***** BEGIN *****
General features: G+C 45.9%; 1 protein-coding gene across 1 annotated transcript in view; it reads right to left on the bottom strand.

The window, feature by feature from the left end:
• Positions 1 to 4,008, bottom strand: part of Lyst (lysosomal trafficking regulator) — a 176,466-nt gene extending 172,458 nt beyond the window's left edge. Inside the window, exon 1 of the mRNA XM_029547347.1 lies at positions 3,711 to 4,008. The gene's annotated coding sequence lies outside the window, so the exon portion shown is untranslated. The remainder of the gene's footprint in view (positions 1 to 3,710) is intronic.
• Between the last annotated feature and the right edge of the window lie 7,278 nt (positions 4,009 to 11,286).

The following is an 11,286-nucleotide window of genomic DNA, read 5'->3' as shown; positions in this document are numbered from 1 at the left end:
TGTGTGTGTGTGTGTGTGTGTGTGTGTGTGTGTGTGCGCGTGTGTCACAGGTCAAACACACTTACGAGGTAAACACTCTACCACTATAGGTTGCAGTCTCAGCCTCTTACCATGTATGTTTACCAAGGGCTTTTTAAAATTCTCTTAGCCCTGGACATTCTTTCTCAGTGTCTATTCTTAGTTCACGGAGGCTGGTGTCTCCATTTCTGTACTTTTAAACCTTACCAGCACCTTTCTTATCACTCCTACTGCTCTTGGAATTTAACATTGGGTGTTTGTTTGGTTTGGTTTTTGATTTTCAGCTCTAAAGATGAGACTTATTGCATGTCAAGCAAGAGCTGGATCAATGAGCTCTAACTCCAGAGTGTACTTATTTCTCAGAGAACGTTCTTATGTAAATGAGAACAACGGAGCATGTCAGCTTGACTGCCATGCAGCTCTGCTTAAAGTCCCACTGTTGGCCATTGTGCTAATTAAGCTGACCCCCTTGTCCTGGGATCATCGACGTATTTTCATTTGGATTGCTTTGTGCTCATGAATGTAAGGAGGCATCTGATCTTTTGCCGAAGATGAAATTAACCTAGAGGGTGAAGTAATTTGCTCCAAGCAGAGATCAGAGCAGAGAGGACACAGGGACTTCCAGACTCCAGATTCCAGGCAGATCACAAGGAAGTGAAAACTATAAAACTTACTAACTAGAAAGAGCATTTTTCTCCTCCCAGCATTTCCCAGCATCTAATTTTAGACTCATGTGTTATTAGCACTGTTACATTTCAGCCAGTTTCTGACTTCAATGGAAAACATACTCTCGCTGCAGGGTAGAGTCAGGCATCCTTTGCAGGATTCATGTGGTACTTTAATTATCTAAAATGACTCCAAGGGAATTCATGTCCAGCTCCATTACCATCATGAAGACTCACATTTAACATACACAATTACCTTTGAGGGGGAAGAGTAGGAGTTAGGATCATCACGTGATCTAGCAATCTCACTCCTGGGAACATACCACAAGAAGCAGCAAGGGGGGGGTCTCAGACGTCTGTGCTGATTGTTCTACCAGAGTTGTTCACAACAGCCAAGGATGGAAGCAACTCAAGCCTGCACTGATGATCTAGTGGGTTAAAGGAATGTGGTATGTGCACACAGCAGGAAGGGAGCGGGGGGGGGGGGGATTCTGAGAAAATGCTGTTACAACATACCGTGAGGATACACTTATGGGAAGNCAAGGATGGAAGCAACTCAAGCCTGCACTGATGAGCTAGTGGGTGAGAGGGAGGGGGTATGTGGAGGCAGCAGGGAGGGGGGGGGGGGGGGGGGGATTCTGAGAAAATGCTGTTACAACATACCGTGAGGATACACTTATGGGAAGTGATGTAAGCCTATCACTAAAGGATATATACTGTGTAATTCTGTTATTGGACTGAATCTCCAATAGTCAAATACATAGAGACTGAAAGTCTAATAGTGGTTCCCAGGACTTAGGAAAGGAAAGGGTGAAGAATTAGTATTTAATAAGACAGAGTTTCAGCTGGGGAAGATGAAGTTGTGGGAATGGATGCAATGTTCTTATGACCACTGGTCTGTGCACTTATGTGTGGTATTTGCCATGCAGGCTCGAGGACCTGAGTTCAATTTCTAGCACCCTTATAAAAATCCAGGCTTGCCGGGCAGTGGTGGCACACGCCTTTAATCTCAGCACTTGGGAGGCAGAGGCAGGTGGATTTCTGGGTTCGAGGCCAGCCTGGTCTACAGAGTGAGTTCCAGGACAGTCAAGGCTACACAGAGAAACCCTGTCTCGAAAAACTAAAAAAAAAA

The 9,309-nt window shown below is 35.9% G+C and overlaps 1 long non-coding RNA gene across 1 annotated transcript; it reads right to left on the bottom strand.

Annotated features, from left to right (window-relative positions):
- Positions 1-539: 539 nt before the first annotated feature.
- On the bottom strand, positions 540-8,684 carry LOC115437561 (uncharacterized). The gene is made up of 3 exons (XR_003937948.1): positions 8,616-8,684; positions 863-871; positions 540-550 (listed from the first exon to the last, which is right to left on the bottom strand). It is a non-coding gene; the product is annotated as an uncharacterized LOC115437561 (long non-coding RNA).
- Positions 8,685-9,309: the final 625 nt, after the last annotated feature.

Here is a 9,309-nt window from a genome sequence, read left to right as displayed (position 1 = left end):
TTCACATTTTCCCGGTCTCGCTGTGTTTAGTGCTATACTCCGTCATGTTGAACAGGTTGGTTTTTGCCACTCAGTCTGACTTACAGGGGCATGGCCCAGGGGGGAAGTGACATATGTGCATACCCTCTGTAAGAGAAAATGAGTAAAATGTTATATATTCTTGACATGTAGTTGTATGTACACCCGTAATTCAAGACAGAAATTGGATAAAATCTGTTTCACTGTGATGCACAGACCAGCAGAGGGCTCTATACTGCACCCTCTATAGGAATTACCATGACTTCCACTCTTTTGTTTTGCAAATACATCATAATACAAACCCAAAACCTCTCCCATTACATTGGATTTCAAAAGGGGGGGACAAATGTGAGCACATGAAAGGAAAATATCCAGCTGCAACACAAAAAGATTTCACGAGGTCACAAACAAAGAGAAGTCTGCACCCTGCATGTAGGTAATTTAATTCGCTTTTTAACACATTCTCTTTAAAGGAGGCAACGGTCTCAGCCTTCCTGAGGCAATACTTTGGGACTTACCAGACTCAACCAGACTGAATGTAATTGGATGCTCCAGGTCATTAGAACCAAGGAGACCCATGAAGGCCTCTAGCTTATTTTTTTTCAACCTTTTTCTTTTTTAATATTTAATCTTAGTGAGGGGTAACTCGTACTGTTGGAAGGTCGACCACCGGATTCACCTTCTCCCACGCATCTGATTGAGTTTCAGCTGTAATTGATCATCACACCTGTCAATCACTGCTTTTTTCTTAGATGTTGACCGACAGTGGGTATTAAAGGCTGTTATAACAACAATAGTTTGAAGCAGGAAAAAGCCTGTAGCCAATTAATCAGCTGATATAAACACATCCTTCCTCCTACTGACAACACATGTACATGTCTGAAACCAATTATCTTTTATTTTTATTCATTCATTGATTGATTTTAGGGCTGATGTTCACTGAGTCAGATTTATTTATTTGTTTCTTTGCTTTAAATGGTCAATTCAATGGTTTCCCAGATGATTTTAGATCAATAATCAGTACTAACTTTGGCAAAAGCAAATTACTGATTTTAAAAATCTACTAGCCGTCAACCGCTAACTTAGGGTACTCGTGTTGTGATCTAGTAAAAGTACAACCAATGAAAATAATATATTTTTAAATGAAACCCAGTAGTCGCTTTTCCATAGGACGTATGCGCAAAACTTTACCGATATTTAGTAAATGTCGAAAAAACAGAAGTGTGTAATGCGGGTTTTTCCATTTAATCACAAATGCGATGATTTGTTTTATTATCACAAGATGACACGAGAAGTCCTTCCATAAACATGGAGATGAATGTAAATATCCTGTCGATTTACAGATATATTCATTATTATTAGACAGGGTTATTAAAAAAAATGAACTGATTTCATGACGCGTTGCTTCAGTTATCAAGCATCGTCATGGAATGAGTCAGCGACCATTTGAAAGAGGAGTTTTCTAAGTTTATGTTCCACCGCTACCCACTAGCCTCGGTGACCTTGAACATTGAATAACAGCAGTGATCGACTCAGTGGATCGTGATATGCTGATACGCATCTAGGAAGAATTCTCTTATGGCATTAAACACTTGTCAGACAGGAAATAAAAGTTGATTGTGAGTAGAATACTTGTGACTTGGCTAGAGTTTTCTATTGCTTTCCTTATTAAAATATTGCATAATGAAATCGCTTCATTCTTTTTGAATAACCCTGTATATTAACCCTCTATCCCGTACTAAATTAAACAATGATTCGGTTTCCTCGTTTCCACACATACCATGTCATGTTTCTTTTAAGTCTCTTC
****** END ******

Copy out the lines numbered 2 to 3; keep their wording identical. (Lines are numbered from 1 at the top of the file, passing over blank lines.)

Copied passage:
The window, feature by feature from the left end:
• Positions 1 to 4,008, bottom strand: part of Lyst (lysosomal trafficking regulator) — a 176,466-nt gene extending 172,458 nt beyond the window's left edge. Inside the window, exon 1 of the mRNA XM_029547347.1 lies at positions 3,711 to 4,008. The gene's annotated coding sequence lies outside the window, so the exon portion shown is untranslated. The remainder of the gene's footprint in view (positions 1 to 3,710) is intronic.